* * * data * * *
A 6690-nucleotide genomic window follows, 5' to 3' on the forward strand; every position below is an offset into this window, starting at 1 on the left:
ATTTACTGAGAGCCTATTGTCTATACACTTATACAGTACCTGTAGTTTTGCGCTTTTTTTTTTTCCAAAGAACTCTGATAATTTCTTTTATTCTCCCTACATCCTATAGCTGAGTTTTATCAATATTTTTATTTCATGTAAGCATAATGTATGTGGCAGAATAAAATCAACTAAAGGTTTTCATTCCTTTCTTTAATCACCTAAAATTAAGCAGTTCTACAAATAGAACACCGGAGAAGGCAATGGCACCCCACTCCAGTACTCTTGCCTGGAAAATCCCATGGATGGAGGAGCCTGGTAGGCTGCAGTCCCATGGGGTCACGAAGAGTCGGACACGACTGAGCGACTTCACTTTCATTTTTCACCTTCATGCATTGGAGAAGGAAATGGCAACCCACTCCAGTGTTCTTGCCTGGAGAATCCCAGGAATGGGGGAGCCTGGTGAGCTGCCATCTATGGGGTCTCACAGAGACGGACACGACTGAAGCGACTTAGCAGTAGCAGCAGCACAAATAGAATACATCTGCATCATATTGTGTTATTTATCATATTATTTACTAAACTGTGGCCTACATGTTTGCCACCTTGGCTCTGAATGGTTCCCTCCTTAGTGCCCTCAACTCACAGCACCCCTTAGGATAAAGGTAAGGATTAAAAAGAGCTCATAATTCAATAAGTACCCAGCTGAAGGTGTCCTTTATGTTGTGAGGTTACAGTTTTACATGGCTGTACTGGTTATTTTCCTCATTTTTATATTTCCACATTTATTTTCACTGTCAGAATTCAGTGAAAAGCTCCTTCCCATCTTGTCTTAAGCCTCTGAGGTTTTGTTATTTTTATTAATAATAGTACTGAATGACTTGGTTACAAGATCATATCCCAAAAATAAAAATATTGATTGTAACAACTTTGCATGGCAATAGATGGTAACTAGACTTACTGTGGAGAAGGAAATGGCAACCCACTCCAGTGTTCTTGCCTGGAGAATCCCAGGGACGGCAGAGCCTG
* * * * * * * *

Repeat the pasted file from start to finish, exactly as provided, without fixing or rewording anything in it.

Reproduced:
A 6690-nucleotide genomic window follows, 5' to 3' on the forward strand; every position below is an offset into this window, starting at 1 on the left:
ATTTACTGAGAGCCTATTGTCTATACACTTATACAGTACCTGTAGTTTTGCGCTTTTTTTTTTTCCAAAGAACTCTGATAATTTCTTTTATTCTCCCTACATCCTATAGCTGAGTTTTATCAATATTTTTATTTCATGTAAGCATAATGTATGTGGCAGAATAAAATCAACTAAAGGTTTTCATTCCTTTCTTTAATCACCTAAAATTAAGCAGTTCTACAAATAGAACACCGGAGAAGGCAATGGCACCCCACTCCAGTACTCTTGCCTGGAAAATCCCATGGATGGAGGAGCCTGGTAGGCTGCAGTCCCATGGGGTCACGAAGAGTCGGACACGACTGAGCGACTTCACTTTCATTTTTCACCTTCATGCATTGGAGAAGGAAATGGCAACCCACTCCAGTGTTCTTGCCTGGAGAATCCCAGGAATGGGGGAGCCTGGTGAGCTGCCATCTATGGGGTCTCACAGAGACGGACACGACTGAAGCGACTTAGCAGTAGCAGCAGCACAAATAGAATACATCTGCATCATATTGTGTTATTTATCATATTATTTACTAAACTGTGGCCTACATGTTTGCCACCTTGGCTCTGAATGGTTCCCTCCTTAGTGCCCTCAACTCACAGCACCCCTTAGGATAAAGGTAAGGATTAAAAAGAGCTCATAATTCAATAAGTACCCAGCTGAAGGTGTCCTTTATGTTGTGAGGTTACAGTTTTACATGGCTGTACTGGTTATTTTCCTCATTTTTATATTTCCACATTTATTTTCACTGTCAGAATTCAGTGAAAAGCTCCTTCCCATCTTGTCTTAAGCCTCTGAGGTTTTGTTATTTTTATTAATAATAGTACTGAATGACTTGGTTACAAGATCATATCCCAAAAATAAAAATATTGATTGTAACAACTTTGCATGGCAATAGATGGTAACTAGACTTACTGTGGAGAAGGAAATGGCAACCCACTCCAGTGTTCTTGCCTGGAGAATCCCAGGGACGGCAGAGCCTG